When is a country not a country?
That’s a perfectly reasonable question to ask if you ever find yourself in Transnistria.
This landlocked sliver of land in eastern Europe — about 230km long and at most 20km wide — has its own parliament, army, police force, border posts, flag, currency, national football team and all the other trapping of nationhood, but it won’t find it on any maps.
Nor will you find a seat marked Transnistria at the United Nations or a Transnistrian embassy in your own capital city.
That’s because, officially anyway, there’s no such country. Transnistria does not exist.
And that’s not even the only thing that makes this one of the strangest places in Europe. Transnistria is also a kind of Soviet time capsule where travellers crossing the border are sucked through a time warp into an era that ended everywhere else with the collapse of the USSR in 1991.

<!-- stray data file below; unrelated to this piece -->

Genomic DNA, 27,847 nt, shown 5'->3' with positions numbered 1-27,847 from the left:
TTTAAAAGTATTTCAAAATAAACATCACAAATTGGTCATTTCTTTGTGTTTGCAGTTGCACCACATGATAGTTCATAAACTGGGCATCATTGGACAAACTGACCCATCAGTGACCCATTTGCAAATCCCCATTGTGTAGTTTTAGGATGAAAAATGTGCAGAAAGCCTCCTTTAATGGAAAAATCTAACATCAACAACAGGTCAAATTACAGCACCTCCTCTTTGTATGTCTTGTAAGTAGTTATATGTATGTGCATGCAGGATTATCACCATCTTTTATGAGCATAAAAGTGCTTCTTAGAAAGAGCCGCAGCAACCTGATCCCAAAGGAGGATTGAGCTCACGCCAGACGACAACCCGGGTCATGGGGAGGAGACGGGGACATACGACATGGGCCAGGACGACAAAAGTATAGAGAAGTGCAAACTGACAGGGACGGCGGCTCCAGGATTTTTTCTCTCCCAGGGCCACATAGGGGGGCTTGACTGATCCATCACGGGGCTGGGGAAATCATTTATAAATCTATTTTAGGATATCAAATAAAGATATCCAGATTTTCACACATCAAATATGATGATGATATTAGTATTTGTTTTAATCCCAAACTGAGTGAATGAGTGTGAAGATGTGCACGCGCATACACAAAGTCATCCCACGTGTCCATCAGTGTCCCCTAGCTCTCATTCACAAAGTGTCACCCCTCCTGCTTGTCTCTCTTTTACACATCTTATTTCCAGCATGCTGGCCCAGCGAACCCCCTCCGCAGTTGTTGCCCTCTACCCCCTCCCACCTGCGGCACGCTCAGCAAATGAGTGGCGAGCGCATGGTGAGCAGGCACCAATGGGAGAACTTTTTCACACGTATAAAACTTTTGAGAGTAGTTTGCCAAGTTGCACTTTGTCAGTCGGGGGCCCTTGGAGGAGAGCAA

The break-up of the Soviet Union spawned more than a dozen new countries, some more ready for independence than others.
One of those was Moldova, a mostly Romanian-speaking republic sandwiched between Romania and Ukraine. Moldova’s new government moved quickly to forge closer ties with Romania and declared Romanian its official language.
But that didn’t go down well with Moldova’s Russian-speaking minority, many of whom live in a narrow strip of land on the eastern side of the Dniestr River. (Transnistria, also called Transdniestria or, in Russian, Pridnestrovie, means “across the Dniestr”.)
After months of escalating tensions a full-blown civil war broke out in March 1992.
About 700 people were killed before a Russian military intervention in July that year established a ceasefire, a Russian peacekeeping force and Transnistria’s de facto independence.